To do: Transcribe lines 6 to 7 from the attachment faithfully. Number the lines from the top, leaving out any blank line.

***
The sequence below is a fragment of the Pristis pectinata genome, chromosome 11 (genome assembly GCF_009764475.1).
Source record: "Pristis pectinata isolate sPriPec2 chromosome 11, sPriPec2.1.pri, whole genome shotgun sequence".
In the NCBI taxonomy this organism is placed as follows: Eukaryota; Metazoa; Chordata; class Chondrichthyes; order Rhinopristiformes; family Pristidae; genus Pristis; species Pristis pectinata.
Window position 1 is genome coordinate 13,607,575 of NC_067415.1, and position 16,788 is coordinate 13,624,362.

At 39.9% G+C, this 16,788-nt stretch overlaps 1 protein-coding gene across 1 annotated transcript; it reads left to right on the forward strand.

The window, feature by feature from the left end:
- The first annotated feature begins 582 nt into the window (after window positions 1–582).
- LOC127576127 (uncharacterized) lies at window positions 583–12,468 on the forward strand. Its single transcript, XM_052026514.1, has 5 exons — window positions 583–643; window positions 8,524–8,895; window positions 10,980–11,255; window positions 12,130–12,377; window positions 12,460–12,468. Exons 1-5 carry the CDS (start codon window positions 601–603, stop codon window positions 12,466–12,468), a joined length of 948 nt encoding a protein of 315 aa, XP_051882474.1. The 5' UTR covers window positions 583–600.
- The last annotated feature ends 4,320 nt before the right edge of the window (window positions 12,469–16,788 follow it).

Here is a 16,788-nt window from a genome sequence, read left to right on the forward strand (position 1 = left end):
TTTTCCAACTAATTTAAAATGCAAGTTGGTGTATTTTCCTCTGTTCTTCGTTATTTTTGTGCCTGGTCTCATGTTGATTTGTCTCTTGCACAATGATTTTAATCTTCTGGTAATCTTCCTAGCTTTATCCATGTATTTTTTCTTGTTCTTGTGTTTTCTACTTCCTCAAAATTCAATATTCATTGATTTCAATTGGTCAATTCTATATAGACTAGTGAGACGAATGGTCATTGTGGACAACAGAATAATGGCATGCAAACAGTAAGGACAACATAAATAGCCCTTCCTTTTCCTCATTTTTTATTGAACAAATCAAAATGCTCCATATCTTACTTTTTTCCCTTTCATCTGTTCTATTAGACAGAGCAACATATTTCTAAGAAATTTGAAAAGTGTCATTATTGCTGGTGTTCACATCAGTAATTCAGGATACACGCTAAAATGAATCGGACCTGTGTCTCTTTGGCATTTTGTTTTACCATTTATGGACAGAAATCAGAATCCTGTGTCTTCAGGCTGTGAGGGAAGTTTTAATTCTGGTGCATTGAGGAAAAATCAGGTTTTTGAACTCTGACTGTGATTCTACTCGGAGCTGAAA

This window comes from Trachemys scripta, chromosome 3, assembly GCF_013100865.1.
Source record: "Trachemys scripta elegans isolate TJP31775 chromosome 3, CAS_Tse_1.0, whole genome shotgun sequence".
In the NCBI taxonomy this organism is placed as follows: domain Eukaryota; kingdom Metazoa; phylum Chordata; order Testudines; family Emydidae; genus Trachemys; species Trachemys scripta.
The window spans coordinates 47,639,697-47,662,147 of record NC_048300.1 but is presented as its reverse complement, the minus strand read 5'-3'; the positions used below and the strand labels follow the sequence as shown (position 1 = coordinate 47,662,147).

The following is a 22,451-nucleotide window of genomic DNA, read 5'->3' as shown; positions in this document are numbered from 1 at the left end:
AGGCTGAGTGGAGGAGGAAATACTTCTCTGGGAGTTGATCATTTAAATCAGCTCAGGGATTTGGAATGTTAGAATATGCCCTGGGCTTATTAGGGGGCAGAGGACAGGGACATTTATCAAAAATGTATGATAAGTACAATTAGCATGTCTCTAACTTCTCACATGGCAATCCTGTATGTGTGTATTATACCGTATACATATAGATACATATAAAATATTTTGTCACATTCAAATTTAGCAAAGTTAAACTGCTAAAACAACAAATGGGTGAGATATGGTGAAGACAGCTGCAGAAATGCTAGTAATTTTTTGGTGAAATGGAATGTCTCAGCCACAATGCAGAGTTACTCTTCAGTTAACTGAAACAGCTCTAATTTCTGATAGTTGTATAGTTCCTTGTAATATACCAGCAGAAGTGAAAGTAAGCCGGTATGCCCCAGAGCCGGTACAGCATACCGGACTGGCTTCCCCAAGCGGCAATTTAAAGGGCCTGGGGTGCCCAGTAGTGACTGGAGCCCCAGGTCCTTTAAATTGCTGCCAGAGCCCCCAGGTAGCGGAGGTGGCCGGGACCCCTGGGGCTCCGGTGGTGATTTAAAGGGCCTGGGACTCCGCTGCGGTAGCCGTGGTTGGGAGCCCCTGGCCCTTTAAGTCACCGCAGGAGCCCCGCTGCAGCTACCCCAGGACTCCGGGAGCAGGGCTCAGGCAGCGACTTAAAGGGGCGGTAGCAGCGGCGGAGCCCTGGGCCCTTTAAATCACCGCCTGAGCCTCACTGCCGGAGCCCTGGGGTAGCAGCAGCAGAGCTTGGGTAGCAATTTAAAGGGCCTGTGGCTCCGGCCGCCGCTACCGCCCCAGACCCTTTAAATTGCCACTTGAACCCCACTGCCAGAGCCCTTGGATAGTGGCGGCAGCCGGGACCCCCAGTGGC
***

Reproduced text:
The window, feature by feature from the left end:
- The first annotated feature begins 582 nt into the window (after window positions 1–582).